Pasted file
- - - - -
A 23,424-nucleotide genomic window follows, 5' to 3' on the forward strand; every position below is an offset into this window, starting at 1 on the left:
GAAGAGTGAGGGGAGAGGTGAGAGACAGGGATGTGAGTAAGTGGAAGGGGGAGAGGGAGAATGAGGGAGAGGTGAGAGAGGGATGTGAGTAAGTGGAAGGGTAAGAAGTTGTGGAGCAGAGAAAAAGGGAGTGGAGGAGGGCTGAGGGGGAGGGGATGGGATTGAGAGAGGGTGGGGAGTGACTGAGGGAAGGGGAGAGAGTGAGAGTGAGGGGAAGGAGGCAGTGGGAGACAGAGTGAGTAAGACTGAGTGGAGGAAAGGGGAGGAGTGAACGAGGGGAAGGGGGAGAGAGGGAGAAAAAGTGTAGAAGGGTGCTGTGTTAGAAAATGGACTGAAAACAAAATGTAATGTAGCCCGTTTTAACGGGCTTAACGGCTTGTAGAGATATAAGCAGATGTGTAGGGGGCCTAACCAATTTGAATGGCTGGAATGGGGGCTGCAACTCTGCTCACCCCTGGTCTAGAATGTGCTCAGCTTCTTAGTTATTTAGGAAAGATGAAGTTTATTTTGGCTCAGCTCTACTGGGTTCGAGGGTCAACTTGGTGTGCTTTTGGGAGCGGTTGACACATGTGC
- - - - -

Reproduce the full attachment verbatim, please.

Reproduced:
A 23,424-nucleotide genomic window follows, 5' to 3' on the forward strand; every position below is an offset into this window, starting at 1 on the left:
GAAGAGTGAGGGGAGAGGTGAGAGACAGGGATGTGAGTAAGTGGAAGGGGGAGAGGGAGAATGAGGGAGAGGTGAGAGAGGGATGTGAGTAAGTGGAAGGGTAAGAAGTTGTGGAGCAGAGAAAAAGGGAGTGGAGGAGGGCTGAGGGGGAGGGGATGGGATTGAGAGAGGGTGGGGAGTGACTGAGGGAAGGGGAGAGAGTGAGAGTGAGGGGAAGGAGGCAGTGGGAGACAGAGTGAGTAAGACTGAGTGGAGGAAAGGGGAGGAGTGAACGAGGGGAAGGGGGAGAGAGGGAGAAAAAGTGTAGAAGGGTGCTGTGTTAGAAAATGGACTGAAAACAAAATGTAATGTAGCCCGTTTTAACGGGCTTAACGGCTTGTAGAGATATAAGCAGATGTGTAGGGGGCCTAACCAATTTGAATGGCTGGAATGGGGGCTGCAACTCTGCTCACCCCTGGTCTAGAATGTGCTCAGCTTCTTAGTTATTTAGGAAAGATGAAGTTTATTTTGGCTCAGCTCTACTGGGTTCGAGGGTCAACTTGGTGTGCTTTTGGGAGCGGTTGACACATGTGC